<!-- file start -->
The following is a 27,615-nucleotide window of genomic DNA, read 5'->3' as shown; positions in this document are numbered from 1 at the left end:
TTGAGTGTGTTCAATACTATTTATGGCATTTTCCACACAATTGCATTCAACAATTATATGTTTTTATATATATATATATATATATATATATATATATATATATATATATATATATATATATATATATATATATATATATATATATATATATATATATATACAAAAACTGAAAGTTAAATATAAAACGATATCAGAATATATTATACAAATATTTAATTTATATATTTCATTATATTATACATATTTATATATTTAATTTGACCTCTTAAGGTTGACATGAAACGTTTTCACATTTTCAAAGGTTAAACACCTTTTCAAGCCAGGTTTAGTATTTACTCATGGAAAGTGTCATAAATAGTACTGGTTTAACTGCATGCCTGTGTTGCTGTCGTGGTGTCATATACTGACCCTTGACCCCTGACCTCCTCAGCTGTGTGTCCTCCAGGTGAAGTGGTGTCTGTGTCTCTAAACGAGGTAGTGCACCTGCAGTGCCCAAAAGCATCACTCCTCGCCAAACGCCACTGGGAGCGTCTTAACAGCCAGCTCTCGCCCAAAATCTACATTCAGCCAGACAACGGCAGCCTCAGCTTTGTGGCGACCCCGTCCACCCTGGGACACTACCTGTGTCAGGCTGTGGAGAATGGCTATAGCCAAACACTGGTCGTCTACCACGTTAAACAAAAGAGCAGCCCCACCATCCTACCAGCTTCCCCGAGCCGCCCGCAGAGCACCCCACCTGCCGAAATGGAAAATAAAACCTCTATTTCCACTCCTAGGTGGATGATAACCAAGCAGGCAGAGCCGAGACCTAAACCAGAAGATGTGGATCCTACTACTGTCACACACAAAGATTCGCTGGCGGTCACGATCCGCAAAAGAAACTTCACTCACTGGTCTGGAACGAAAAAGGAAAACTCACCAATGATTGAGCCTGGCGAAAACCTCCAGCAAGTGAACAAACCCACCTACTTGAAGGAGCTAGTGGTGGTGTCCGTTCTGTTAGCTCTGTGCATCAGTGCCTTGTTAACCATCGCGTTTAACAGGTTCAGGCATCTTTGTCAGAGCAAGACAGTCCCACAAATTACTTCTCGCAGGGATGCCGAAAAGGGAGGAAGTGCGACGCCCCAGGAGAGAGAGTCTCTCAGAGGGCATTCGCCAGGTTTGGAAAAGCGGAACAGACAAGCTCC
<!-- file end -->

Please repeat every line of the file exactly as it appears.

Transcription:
The following is a 27,615-nucleotide window of genomic DNA, read 5'->3' as shown; positions in this document are numbered from 1 at the left end:
TTGAGTGTGTTCAATACTATTTATGGCATTTTCCACACAATTGCATTCAACAATTATATGTTTTTATATATATATATATATATATATATATATATATATATATATATATATATATATATATATATATATATATATATATATATATATATATATATATATACAAAAACTGAAAGTTAAATATAAAACGATATCAGAATATATTATACAAATATTTAATTTATATATTTCATTATATTATACATATTTATATATTTAATTTGACCTCTTAAGGTTGACATGAAACGTTTTCACATTTTCAAAGGTTAAACACCTTTTCAAGCCAGGTTTAGTATTTACTCATGGAAAGTGTCATAAATAGTACTGGTTTAACTGCATGCCTGTGTTGCTGTCGTGGTGTCATATACTGACCCTTGACCCCTGACCTCCTCAGCTGTGTGTCCTCCAGGTGAAGTGGTGTCTGTGTCTCTAAACGAGGTAGTGCACCTGCAGTGCCCAAAAGCATCACTCCTCGCCAAACGCCACTGGGAGCGTCTTAACAGCCAGCTCTCGCCCAAAATCTACATTCAGCCAGACAACGGCAGCCTCAGCTTTGTGGCGACCCCGTCCACCCTGGGACACTACCTGTGTCAGGCTGTGGAGAATGGCTATAGCCAAACACTGGTCGTCTACCACGTTAAACAAAAGAGCAGCCCCACCATCCTACCAGCTTCCCCGAGCCGCCCGCAGAGCACCCCACCTGCCGAAATGGAAAATAAAACCTCTATTTCCACTCCTAGGTGGATGATAACCAAGCAGGCAGAGCCGAGACCTAAACCAGAAGATGTGGATCCTACTACTGTCACACACAAAGATTCGCTGGCGGTCACGATCCGCAAAAGAAACTTCACTCACTGGTCTGGAACGAAAAAGGAAAACTCACCAATGATTGAGCCTGGCGAAAACCTCCAGCAAGTGAACAAACCCACCTACTTGAAGGAGCTAGTGGTGGTGTCCGTTCTGTTAGCTCTGTGCATCAGTGCCTTGTTAACCATCGCGTTTAACAGGTTCAGGCATCTTTGTCAGAGCAAGACAGTCCCACAAATTACTTCTCGCAGGGATGCCGAAAAGGGAGGAAGTGCGACGCCCCAGGAGAGAGAGTCTCTCAGAGGGCATTCGCCAGGTTTGGAAAAGCGGAACAGACAAGCTCC